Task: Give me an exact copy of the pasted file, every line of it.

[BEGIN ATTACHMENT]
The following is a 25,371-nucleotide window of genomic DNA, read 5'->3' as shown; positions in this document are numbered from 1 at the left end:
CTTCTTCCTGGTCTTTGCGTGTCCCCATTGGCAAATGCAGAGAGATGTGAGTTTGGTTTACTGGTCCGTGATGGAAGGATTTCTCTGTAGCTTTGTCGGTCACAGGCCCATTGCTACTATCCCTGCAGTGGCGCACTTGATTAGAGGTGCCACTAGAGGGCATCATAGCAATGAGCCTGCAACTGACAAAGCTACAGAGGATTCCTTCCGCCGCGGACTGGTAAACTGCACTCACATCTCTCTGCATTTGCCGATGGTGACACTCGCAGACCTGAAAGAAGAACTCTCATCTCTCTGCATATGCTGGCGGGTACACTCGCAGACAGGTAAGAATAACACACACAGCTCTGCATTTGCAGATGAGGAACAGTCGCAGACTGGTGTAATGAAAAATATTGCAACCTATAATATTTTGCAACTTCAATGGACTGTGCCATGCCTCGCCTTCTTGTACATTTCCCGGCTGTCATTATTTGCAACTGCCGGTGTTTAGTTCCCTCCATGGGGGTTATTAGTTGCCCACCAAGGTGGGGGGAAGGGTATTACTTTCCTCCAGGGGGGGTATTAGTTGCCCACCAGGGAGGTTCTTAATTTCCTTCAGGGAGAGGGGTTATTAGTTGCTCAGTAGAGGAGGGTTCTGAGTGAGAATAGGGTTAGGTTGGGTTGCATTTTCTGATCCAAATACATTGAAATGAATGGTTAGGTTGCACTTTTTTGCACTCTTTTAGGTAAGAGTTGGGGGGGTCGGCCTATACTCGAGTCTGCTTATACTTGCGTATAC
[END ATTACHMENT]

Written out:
The following is a 25,371-nucleotide window of genomic DNA, read 5'->3' as shown; positions in this document are numbered from 1 at the left end:
CTTCTTCCTGGTCTTTGCGTGTCCCCATTGGCAAATGCAGAGAGATGTGAGTTTGGTTTACTGGTCCGTGATGGAAGGATTTCTCTGTAGCTTTGTCGGTCACAGGCCCATTGCTACTATCCCTGCAGTGGCGCACTTGATTAGAGGTGCCACTAGAGGGCATCATAGCAATGAGCCTGCAACTGACAAAGCTACAGAGGATTCCTTCCGCCGCGGACTGGTAAACTGCACTCACATCTCTCTGCATTTGCCGATGGTGACACTCGCAGACCTGAAAGAAGAACTCTCATCTCTCTGCATATGCTGGCGGGTACACTCGCAGACAGGTAAGAATAACACACACAGCTCTGCATTTGCAGATGAGGAACAGTCGCAGACTGGTGTAATGAAAAATATTGCAACCTATAATATTTTGCAACTTCAATGGACTGTGCCATGCCTCGCCTTCTTGTACATTTCCCGGCTGTCATTATTTGCAACTGCCGGTGTTTAGTTCCCTCCATGGGGGTTATTAGTTGCCCACCAAGGTGGGGGGAAGGGTATTACTTTCCTCCAGGGGGGGTATTAGTTGCCCACCAGGGAGGTTCTTAATTTCCTTCAGGGAGAGGGGTTATTAGTTGCTCAGTAGAGGAGGGTTCTGAGTGAGAATAGGGTTAGGTTGGGTTGCATTTTCTGATCCAAATACATTGAAATGAATGGTTAGGTTGCACTTTTTTGCACTCTTTTAGGTAAGAGTTGGGGGGGTCGGCCTATACTCGAGTCTGCTTATACTTGCGTATAC